Bureau of Indian Affairs
Court: Trauma Impedes Native American Education Programs, Feds Must Address It
A federal court has ruled, for the first time, that the federal government is obligated to meet the mental health and wellness needs of Native American students as part of its educational obligations to those children.
Native Youth: Child Welfare, Juvenile Justice and Maintaining Cultural Connections
The Center for Native American Youth (CNAY) at The Aspen Institute introduced its first-ever online roundtable, Generation Indigenous (Gen-I), to further its reach in garnering the opinions of its stakeholders. In the resulting first annual report, titled The State of Native Youth and released in 2016, close to 700 youth aged 25 and younger answered questions about their top priorities and the resources they believe would help them succeed.
Bureau of Indian Affairs’ Final Rule: FAQs on ICWA Proceedings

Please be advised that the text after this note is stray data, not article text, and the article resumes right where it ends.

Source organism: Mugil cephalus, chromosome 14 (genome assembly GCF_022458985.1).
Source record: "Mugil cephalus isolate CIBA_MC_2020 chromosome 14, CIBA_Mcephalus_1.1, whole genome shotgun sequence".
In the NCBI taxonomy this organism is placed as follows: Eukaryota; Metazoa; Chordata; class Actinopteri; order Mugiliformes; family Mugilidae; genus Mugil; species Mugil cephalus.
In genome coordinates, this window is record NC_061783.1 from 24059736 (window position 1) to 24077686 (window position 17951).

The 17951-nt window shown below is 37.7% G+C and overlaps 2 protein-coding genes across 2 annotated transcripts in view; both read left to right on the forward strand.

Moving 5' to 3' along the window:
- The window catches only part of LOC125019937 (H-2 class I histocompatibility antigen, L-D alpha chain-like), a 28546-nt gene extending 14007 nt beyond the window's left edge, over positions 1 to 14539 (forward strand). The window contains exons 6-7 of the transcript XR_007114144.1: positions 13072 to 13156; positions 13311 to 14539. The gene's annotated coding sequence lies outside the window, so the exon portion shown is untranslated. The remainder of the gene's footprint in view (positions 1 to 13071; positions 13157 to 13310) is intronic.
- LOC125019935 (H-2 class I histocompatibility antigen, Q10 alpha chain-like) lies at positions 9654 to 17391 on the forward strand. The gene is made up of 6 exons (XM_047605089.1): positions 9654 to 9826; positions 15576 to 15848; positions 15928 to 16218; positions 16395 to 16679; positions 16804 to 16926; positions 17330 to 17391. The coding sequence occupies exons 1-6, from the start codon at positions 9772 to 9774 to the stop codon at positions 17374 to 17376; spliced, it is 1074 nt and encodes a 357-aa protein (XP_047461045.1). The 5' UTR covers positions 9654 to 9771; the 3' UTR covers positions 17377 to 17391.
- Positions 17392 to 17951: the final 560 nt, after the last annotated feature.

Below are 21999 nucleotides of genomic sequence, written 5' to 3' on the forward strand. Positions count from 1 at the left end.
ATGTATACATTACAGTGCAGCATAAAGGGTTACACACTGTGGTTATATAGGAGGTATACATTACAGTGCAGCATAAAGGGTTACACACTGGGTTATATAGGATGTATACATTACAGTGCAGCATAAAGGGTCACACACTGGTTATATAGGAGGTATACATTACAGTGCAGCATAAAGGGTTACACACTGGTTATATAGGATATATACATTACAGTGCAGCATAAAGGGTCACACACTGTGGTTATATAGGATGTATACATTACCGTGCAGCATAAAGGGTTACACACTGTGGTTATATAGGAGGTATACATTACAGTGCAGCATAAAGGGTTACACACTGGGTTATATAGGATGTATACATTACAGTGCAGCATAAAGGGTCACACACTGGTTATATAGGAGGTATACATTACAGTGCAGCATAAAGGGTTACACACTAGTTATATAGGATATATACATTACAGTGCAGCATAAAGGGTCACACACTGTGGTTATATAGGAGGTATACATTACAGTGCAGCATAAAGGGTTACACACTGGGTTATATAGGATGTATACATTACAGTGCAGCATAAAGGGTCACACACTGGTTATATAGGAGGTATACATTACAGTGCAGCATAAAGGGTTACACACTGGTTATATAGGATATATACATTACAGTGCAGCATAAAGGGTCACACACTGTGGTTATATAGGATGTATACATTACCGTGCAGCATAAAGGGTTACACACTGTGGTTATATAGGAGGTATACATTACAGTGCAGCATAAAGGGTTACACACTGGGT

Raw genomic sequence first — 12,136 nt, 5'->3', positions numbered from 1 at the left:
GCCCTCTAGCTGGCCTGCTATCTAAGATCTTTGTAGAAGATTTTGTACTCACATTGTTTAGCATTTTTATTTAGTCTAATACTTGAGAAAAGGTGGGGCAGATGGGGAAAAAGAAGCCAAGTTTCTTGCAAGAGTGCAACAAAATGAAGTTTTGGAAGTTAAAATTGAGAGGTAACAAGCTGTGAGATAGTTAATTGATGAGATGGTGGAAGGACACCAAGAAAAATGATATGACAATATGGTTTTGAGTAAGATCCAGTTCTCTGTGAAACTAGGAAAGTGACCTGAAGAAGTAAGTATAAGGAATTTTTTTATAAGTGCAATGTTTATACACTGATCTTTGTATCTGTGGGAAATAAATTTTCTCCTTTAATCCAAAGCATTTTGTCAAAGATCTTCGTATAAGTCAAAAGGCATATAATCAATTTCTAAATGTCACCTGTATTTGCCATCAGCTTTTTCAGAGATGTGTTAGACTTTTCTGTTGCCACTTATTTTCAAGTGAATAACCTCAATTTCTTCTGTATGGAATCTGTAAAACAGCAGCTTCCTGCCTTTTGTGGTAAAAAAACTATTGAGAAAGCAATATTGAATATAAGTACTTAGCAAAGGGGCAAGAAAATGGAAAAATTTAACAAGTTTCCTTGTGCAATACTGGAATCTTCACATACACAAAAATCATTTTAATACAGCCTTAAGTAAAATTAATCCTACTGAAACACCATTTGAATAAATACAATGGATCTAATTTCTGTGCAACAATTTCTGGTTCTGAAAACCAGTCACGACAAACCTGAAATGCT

The Bureau of Indian Affairs has released a series of frequently asked questions related to its recent final rule pertaining to Indian Child Welfare Act (ICWA) proceedings. ICWA, enacted by Congress in 1978, governs state child-custody proceedings in multiple ways, including: (1) by recognizing Tribal jurisdiction over decisions for their Indian children; (2) by establishing minimum federal standards for the removal of Indian children from their families; (3) by establishing preferences for placement of Indian children with extended family or other Tribal families; and (4) by instituting protections to ensure that birth parents’ voluntary relinquishments of their children are truly voluntary.
ICWA Is Politicizing the ‘Best Interests’ Determination
“[V]arious debunked mental health theories continue to exert inappropriate influence over the decisions of family courts.” – Nichols (2013) We all agree we want what’s best for children. To do that, we must base our legal decisions on the best possible science.